In a piece in Friday's Wall Street Journal, Stefanie Cohen takes on the business of author pseudonyms. In particular, "Why Women Writers Still Take Men's Names." This is not just an article about changing one's name to appear more literary or authoritative or, simply, to sell more books, though it is about those things. It's also about gender and inherent sexism in how we buy, read, and sell what we read. How widespread is this?
Cohen has examples. For instance, the author "Magnus Flyte, a supposed international man of mystery" who wrote City of Dark Magic. He's really a she, and two of them: Christina Lynch and Meg Howrey, who have said they chose a male pseudonym "partly because they read studies saying that while women would buy books by either sex, men preferred books by men," writes Cohen. After all, "'Why would we want to exclude anyone?' says Ms. Lynch."
The Brontës published as the Bell brothers for rather the same reasons, albeit in the 19th century. But this is still happening, though perhaps more commonly in the form of initializations rather than full-cloth made-up male names: J.D. Robb (Nora Roberts, writing sci-fi police thrillers), E.L. James (Erika Leonard, Fifty Shades of Gray), or J.K. Rowling (J.K. is "Joanne" and "K" for her grandmother, Kathleen; she's said her publisher Bloomsbury advised her to use the initials), for example. Those initials appear neutral; they could be male or female writers. But book industry folks seem open about acknowledging that this is really about female writers appearing to be male so as not to alienate male readers "who tend to favor male authors." Once hooked on the Harry Potter saga, a reader doesn't care, presumably, that the person who writes what he loves is a woman. But they have to be reeled in first. And the default presumption is that an author with such a name is a man.
As Cohen writes,
"It sometimes makes sense for a female author to use a pseudonym, particularly when the main characters are male, or when it's a genre with a strong appeal to men, like military science fiction, certain types of fantasy or gritty thrillers," says Penguin editor Anne Sowards, whose fantasy authors K.A. Stewart, Rob Thurman and K.J. Taylor are women.
There is research behind this theory. A Queen Mary College survey in 2005 found that "four out of five men said the last novel they had read was written by a man. Women were almost as likely to have read a book by a man as a woman, the study found," Cohen writes. At the same time, women comprise the majority of readers in almost every fiction genre; you'd think that instead of being afraid to put off possible male readers with female author names, publishers might instead simply embrace the great reading (and book-buying) public of women. Historically, of course, there have been more male writers and male readers (see Joan Acocella's great New Yorker article on the history of women reading—it "was only with the rise of vernacular literature in the Renaissance, and, later, with the rise of Gutenberg’s printing press, that women began reading in large numbers.")
There is still further to go as, in 2012, enough female writers are changing their names to appear as men to merit Cohen's piece. Similarly, in Y.A., there's that old presumption that boys would read about boys, but not about girls, while girls would read about both boys and girls. That theory did have an impact on what was created in the category, and still does to some extent, yet plenty of boys read The Hunger Games, written by a woman clearly identified with a female name: Suzanne Collins. Would more boys have read the books if she'd called herself S.C. Collins? It's impossible to say, but those books have sold more than 50 million copies, and Suzanne is right there on the front cover. When the boys and girls loving that series grow up to read adult books, hopefully they'll remember that it's about what's within the cover flaps and not the gender of the author name that matters.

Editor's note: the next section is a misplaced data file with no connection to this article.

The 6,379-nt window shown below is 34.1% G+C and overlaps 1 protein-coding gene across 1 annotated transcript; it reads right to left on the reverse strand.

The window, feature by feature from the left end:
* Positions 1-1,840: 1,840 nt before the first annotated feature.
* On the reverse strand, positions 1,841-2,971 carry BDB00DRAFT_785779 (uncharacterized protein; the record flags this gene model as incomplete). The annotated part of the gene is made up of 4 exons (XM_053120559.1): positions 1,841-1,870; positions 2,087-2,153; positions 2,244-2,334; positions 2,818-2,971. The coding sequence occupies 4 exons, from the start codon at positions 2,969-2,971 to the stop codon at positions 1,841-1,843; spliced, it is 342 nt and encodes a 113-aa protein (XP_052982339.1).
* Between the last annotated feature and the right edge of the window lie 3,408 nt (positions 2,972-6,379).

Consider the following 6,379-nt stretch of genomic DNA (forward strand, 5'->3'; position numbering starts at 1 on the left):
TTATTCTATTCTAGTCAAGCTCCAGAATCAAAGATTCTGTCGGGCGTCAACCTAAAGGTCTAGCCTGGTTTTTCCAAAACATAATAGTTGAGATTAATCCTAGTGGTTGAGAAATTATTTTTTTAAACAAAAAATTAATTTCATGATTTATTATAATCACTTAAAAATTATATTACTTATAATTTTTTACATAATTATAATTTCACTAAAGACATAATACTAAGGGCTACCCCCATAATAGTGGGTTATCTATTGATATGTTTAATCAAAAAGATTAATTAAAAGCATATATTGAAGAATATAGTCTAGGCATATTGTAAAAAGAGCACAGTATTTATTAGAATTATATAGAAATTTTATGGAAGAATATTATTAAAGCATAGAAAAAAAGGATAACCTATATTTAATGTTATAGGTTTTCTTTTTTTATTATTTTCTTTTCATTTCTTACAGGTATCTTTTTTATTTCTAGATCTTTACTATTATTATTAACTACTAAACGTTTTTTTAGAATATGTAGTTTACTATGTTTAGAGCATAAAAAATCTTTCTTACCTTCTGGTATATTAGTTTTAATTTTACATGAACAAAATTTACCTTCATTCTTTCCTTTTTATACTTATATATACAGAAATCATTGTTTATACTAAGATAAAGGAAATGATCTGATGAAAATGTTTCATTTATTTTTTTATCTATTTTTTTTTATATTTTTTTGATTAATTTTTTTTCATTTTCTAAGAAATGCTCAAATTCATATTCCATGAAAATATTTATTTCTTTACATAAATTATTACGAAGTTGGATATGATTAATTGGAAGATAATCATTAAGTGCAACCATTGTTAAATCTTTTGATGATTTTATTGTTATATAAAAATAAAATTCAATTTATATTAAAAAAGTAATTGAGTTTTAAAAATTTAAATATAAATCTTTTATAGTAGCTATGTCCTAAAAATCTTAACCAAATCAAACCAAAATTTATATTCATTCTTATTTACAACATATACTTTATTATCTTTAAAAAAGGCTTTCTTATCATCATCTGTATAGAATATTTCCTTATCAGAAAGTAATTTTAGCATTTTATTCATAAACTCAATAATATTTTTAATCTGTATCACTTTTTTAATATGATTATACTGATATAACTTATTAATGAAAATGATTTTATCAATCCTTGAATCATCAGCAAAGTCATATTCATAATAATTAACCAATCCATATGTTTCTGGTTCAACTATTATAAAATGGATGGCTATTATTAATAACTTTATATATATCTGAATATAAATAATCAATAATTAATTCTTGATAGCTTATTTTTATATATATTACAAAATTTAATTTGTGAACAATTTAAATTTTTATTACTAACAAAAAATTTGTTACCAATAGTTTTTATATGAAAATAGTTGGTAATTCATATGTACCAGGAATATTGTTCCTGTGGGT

It's worrisome that these gender presumptions seem so engrained in our publishing psyches, but it's understandable, too. It's hard to get published, and something many people desire deeply. Then, once a book is written, with so much time and love and energy put into it, what writer wants to have someone turn away from it before reading a word beyond her name on the cover? Cohen writes,
"For a new author, we want to avoid anything that might cause a reader to put a book down and decide, 'not for me,' " Ms. Sowards says. "When we think a book will appeal to male readers, we want everything about the book to say that—the cover, the copy and, yes, the author's name."
Once a writer gains an audience and a following (who, presumably, will eventually figure out the person they perceived as a male writer is really a she, whether it's because of book signings or photographs on back flaps), they can be who they are, and, hopefully, their audience will stay with them. Meanwhile, Cohen points out, some men have written under female names in hopes of appealing to women (usually "bodice-rippers"), and then there are the women writers who refuse to write under an apparently male name, like Seanan McGuire (a woman), who wrote under the more clearly female pseudonym Mira Grant, despite recommendations from her publisher.
It does seem, though, that this strange gender unequal business could be eventually resolved if we all simply insisted on being who we are and reading what we love, but in a world of people who create fiction for money, that's probably easier said than done.